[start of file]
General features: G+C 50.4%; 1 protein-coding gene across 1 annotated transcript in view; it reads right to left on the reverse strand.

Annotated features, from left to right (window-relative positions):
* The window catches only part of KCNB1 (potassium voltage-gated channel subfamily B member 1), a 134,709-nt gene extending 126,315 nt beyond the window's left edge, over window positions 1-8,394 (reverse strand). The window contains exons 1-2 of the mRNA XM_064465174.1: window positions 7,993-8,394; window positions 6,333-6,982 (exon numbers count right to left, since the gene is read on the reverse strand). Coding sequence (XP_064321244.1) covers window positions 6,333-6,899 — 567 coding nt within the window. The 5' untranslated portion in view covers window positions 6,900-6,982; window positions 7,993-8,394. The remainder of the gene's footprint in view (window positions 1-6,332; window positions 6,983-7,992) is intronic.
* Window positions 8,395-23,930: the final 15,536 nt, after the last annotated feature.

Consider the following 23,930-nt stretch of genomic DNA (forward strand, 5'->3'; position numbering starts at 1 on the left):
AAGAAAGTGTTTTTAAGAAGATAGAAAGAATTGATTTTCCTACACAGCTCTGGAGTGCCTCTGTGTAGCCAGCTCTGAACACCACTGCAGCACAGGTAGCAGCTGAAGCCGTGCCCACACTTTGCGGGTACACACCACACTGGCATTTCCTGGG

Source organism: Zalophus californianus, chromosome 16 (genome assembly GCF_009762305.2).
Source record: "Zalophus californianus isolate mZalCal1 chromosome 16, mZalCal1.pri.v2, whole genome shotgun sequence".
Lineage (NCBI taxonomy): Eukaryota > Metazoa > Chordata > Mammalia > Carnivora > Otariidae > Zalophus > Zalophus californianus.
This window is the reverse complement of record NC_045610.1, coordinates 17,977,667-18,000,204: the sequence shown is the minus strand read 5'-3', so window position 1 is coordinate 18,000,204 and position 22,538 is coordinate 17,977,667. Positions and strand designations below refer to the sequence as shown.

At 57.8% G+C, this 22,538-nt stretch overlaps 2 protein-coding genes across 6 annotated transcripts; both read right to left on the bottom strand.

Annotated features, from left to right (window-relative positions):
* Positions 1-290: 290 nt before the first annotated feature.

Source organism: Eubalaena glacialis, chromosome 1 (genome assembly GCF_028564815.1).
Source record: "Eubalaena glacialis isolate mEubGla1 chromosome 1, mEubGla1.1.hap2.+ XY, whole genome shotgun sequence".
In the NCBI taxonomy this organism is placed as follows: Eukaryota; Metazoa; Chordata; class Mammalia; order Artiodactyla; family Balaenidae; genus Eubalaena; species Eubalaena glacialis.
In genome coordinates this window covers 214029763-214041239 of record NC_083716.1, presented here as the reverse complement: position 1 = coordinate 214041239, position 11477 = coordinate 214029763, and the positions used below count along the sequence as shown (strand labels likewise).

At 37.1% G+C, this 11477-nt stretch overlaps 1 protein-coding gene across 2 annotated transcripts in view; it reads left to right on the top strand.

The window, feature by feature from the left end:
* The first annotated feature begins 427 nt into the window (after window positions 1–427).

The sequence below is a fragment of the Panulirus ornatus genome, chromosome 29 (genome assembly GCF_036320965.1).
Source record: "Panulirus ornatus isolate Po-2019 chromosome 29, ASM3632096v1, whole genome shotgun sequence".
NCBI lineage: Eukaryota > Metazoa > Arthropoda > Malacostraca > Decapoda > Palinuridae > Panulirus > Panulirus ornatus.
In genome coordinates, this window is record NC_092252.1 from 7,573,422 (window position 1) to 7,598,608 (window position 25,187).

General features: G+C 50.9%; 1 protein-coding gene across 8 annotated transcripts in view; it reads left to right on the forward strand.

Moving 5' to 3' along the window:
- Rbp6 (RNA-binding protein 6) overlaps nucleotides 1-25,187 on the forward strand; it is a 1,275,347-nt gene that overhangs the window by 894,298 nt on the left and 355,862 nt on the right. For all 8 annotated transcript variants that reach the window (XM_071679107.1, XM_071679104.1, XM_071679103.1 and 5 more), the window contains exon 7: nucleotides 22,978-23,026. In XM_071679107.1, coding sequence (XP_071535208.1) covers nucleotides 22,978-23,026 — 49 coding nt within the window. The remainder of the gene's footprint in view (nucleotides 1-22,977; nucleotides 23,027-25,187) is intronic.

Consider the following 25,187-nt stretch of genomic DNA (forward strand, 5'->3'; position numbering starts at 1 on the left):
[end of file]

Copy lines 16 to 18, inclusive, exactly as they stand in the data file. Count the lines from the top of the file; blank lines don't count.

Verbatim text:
In the NCBI taxonomy this organism is placed as follows: Eukaryota; Metazoa; Chordata; class Mammalia; order Artiodactyla; family Balaenidae; genus Eubalaena; species Eubalaena glacialis.
In genome coordinates this window covers 214029763-214041239 of record NC_083716.1, presented here as the reverse complement: position 1 = coordinate 214041239, position 11477 = coordinate 214029763, and the positions used below count along the sequence as shown (strand labels likewise).

At 37.1% G+C, this 11477-nt stretch overlaps 1 protein-coding gene across 2 annotated transcripts in view; it reads left to right on the top strand.